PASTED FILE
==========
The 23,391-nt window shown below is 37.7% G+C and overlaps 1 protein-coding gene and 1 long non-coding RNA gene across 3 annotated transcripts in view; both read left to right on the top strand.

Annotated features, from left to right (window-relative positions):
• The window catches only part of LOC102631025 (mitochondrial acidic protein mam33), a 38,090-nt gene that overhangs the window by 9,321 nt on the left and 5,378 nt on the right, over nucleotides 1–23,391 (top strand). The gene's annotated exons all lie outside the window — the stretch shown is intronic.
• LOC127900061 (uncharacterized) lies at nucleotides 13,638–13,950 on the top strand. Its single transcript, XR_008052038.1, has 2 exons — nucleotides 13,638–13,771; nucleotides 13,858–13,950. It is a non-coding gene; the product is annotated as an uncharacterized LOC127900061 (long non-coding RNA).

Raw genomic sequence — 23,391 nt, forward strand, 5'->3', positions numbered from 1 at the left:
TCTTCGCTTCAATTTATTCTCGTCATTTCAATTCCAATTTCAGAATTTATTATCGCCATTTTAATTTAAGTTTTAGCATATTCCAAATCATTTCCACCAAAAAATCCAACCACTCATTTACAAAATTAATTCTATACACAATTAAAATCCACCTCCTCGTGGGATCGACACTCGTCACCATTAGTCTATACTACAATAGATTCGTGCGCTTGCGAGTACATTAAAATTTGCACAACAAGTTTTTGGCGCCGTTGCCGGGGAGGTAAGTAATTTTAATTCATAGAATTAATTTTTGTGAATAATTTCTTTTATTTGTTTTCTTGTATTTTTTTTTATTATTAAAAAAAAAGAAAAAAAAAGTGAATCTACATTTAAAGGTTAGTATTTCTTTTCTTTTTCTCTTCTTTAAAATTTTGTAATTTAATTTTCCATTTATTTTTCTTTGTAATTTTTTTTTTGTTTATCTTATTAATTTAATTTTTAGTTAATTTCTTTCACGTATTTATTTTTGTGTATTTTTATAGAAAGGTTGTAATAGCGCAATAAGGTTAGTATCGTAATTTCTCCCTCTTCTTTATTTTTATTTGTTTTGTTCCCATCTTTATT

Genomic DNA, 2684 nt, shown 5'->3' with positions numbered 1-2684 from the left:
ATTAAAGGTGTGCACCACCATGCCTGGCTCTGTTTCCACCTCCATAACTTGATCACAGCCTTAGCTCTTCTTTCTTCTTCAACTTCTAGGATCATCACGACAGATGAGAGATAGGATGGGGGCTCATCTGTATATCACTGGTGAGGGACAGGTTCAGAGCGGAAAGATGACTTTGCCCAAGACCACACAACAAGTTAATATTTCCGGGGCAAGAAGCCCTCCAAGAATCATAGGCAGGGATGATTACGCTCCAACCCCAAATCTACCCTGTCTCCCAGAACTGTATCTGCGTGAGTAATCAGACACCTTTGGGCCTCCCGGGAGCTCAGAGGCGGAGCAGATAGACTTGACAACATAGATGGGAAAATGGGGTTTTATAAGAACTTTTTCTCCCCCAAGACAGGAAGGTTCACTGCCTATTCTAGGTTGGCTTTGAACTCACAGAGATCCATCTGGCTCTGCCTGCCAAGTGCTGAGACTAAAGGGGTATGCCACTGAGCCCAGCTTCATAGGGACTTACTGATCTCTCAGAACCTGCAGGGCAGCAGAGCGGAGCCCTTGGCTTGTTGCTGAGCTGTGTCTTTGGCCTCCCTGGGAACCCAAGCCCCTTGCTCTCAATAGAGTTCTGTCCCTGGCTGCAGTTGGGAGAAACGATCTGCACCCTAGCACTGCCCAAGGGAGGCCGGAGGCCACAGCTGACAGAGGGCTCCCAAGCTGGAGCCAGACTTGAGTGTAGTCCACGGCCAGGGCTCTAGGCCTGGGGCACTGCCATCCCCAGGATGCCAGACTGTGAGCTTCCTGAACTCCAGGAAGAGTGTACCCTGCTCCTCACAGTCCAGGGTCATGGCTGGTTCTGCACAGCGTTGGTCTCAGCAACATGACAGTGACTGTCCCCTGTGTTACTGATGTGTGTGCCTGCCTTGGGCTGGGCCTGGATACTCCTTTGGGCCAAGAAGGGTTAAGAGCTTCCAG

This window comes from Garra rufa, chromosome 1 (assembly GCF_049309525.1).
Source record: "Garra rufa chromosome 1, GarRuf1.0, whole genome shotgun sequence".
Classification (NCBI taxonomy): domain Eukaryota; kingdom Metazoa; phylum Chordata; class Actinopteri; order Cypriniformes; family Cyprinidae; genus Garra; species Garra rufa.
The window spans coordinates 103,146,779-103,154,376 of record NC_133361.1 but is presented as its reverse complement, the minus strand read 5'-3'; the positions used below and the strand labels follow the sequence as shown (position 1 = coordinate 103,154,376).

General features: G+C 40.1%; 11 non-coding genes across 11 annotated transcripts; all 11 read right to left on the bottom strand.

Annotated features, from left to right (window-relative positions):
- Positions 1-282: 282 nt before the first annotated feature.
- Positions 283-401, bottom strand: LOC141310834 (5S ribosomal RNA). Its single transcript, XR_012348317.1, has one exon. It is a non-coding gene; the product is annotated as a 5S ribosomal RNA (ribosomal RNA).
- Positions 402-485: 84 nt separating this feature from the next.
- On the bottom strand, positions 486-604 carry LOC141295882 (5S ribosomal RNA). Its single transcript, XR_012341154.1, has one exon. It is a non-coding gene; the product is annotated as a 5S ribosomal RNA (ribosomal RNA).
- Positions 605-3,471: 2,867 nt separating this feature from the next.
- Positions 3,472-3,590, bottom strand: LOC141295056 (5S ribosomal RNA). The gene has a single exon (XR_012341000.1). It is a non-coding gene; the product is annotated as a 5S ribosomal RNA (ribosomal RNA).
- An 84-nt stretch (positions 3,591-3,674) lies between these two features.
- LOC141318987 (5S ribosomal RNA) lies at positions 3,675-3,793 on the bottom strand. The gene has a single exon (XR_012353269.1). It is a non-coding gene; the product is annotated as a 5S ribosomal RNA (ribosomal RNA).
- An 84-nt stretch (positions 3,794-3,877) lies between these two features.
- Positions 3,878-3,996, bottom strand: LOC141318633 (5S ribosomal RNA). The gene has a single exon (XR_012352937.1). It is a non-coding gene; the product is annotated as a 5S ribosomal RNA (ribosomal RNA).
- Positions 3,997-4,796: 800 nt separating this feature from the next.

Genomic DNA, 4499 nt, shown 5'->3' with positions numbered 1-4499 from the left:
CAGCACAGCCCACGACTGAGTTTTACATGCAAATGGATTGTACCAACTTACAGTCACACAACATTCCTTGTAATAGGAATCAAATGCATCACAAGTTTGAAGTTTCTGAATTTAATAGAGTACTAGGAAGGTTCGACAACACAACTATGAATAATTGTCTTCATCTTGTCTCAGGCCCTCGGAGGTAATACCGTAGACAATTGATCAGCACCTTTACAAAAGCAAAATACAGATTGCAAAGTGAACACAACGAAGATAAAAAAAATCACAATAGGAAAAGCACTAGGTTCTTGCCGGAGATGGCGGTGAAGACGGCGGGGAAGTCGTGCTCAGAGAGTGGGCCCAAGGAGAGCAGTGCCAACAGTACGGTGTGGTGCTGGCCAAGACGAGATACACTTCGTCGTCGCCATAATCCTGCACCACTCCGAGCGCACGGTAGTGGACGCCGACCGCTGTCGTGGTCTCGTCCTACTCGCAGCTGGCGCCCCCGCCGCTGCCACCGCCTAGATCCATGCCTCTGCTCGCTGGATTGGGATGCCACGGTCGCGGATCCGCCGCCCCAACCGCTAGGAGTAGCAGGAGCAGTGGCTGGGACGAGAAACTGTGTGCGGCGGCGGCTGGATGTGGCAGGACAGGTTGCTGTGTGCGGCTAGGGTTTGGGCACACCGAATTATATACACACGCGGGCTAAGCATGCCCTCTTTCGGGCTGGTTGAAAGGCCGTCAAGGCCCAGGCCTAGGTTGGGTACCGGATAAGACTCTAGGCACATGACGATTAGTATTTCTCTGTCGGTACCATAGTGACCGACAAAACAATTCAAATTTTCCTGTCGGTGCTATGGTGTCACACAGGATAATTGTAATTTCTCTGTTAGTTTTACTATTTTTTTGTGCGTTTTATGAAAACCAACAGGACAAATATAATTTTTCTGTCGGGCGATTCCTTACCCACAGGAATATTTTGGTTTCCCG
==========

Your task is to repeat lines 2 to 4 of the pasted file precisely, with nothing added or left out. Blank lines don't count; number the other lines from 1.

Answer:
Annotated features, from left to right (window-relative positions):
• The window catches only part of LOC102631025 (mitochondrial acidic protein mam33), a 38,090-nt gene that overhangs the window by 9,321 nt on the left and 5,378 nt on the right, over nucleotides 1–23,391 (top strand). The gene's annotated exons all lie outside the window — the stretch shown is intronic.
• LOC127900061 (uncharacterized) lies at nucleotides 13,638–13,950 on the top strand. Its single transcript, XR_008052038.1, has 2 exons — nucleotides 13,638–13,771; nucleotides 13,858–13,950. It is a non-coding gene; the product is annotated as an uncharacterized LOC127900061 (long non-coding RNA).